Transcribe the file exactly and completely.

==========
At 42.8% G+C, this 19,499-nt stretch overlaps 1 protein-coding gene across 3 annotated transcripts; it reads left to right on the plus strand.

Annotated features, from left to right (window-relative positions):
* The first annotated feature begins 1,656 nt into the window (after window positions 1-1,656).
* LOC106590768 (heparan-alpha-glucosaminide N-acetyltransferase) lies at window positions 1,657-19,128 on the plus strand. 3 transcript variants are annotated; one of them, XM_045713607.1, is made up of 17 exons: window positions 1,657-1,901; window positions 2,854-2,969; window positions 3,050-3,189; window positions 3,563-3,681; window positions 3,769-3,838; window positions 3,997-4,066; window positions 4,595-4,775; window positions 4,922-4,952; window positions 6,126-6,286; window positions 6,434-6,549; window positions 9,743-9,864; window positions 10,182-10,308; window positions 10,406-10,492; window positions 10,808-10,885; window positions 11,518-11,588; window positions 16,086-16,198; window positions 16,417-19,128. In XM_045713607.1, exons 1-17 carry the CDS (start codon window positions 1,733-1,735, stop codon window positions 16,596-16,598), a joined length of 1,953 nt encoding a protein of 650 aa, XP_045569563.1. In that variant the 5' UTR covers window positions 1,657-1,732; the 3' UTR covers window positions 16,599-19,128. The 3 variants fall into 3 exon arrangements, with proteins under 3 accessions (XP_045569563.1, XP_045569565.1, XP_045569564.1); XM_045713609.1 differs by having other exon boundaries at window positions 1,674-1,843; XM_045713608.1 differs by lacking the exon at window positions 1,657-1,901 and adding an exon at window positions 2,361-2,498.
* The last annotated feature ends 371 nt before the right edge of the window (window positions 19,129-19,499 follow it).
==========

At 42.8% G+C, this 19,499-nt stretch overlaps 1 protein-coding gene across 3 annotated transcripts; it reads left to right on the plus strand.

Annotated features, from left to right (window-relative positions):
* The first annotated feature begins 1,656 nt into the window (after window positions 1-1,656).
* LOC106590768 (heparan-alpha-glucosaminide N-acetyltransferase) lies at window positions 1,657-19,128 on the plus strand. 3 transcript variants are annotated; one of them, XM_045713607.1, is made up of 17 exons: window positions 1,657-1,901; window positions 2,854-2,969; window positions 3,050-3,189; window positions 3,563-3,681; window positions 3,769-3,838; window positions 3,997-4,066; window positions 4,595-4,775; window positions 4,922-4,952; window positions 6,126-6,286; window positions 6,434-6,549; window positions 9,743-9,864; window positions 10,182-10,308; window positions 10,406-10,492; window positions 10,808-10,885; window positions 11,518-11,588; window positions 16,086-16,198; window positions 16,417-19,128. In XM_045713607.1, exons 1-17 carry the CDS (start codon window positions 1,733-1,735, stop codon window positions 16,596-16,598), a joined length of 1,953 nt encoding a protein of 650 aa, XP_045569563.1. In that variant the 5' UTR covers window positions 1,657-1,732; the 3' UTR covers window positions 16,599-19,128. The 3 variants fall into 3 exon arrangements, with proteins under 3 accessions (XP_045569563.1, XP_045569565.1, XP_045569564.1); XM_045713609.1 differs by having other exon boundaries at window positions 1,674-1,843; XM_045713608.1 differs by lacking the exon at window positions 1,657-1,901 and adding an exon at window positions 2,361-2,498.
* The last annotated feature ends 371 nt before the right edge of the window (window positions 19,129-19,499 follow it).